Tests for vertigo are done to elicit nystagmus and to differentiate vertigo from other causes of dizziness such as hyperventilation syndrome, presyncope, disequilibrium, or psychiatric causes of lightheadedness.
To diagnose vertigo, medical history is taken from the patient, including details about the symptoms. The patient may be asked what the sensation of movement or dizziness is felt, how frequently it occurs, whether it occurs while moving in a particular way, certain times of the day, and whether hearing loss or ringing in the ears is also felt. Family history and history of the condition affecting balance, hearing or any infection, injury, or surgery in the ear or brain.
Physical examination is done to look for signs and symptoms of vertigo. Eye movements are checked or the patient is asked to track an object from one point in space to another. If the patient has trouble with this task or experiences rapid eye movements or blurred vision then the patient is referred for more tests.
Hearing tests also help to assess whether there is a problem with the nerve that connects the inner ear to the brain and whether dysfunction affects both ears.
Videonystagmography is done to evaluate the function of the inner ear using visual and sensory tests. Videonystagmography testing takes place in a testing suite within an audiologist's office. A variety of shapes, objects, and spots of light appear on the screen, and the patient is asked to perform certain tasks with eyes while keeping his head still. The infrared goggles worn by the patient records eye movements while caloric testing takes place. Followed by the audiologist analysis, the eye movement data is obtained by the goggles and also looks for patterns indicating an inner ear disorder as the cause of vertigo.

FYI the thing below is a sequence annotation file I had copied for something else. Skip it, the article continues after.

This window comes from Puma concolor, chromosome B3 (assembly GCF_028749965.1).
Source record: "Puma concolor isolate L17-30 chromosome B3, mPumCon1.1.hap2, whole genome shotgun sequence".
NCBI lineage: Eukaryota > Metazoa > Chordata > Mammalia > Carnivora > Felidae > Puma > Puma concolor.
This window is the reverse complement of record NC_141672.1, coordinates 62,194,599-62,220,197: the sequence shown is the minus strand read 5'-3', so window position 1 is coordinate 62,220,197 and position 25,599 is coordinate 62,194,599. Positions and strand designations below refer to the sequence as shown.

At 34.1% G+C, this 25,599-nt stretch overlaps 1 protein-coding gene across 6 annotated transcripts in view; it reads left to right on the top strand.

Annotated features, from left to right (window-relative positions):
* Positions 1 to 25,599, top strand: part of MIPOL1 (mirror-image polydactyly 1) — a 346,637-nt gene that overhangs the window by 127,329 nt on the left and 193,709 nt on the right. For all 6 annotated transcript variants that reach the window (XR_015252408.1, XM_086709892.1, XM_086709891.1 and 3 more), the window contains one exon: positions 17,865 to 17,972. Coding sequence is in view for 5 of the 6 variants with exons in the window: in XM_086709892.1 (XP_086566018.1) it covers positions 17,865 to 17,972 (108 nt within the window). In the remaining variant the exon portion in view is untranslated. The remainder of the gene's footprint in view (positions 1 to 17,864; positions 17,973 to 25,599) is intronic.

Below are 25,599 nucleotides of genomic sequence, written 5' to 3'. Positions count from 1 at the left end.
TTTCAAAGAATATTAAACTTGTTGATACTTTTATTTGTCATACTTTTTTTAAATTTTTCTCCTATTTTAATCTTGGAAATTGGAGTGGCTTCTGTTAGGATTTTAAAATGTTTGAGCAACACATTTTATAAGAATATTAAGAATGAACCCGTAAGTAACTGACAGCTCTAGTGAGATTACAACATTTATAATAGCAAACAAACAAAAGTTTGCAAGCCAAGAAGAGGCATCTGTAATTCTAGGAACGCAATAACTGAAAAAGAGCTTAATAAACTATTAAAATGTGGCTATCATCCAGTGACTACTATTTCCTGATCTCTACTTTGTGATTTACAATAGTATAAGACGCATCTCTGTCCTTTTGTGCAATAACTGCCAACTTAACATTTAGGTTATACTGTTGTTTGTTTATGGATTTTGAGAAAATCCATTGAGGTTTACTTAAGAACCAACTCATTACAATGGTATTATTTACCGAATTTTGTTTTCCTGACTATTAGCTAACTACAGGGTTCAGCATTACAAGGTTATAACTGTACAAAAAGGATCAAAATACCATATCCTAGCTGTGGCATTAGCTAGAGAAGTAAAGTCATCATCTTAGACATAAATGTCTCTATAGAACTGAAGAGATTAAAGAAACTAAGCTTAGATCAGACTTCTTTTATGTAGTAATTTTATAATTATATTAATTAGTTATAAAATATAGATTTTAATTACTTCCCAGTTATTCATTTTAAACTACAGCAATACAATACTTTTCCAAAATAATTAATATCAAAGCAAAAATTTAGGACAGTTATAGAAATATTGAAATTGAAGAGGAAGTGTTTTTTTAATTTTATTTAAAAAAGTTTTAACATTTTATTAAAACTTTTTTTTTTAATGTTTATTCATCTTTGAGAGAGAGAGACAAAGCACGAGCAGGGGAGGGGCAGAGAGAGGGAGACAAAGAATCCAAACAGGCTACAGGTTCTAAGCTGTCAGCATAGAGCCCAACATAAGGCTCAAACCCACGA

Rotational Chair Testing:
Audiologists use rotational chair testing to obtain information about whether vertigo is of peripheral or central origin. The patient is seated in a mechanized chair that slowly rotates. The patient wears special goggles that record the eye movements while the patient is in the chair.
Audiologists analyzes eye movements and interpret how they relate to the health of the inner ear.
Electrocochleography helps to determine if fluid buildup causes excess pressure in the inner ear, which can also lead to vertigo symptoms. These tests are utilized to measure the response of the inner ear to sound stimuli.
Magnetic resonance imaging (MRI) Scans:
Magnetic resonance imaging (MRI) Scans helps to obtain a closer look at the inner ear and its surrounding structures. This scan uses a magnetic field and radio waves to create computerized, three-dimensional images of the ear and the nerve that carries signals from the inner ear to the brain. A magnetic resonance imaging scan may reveal a buildup of fluid or inflammation in the inner ear or a growth on the nerve.
Neurological testing uses to indicate vertigo of central origin.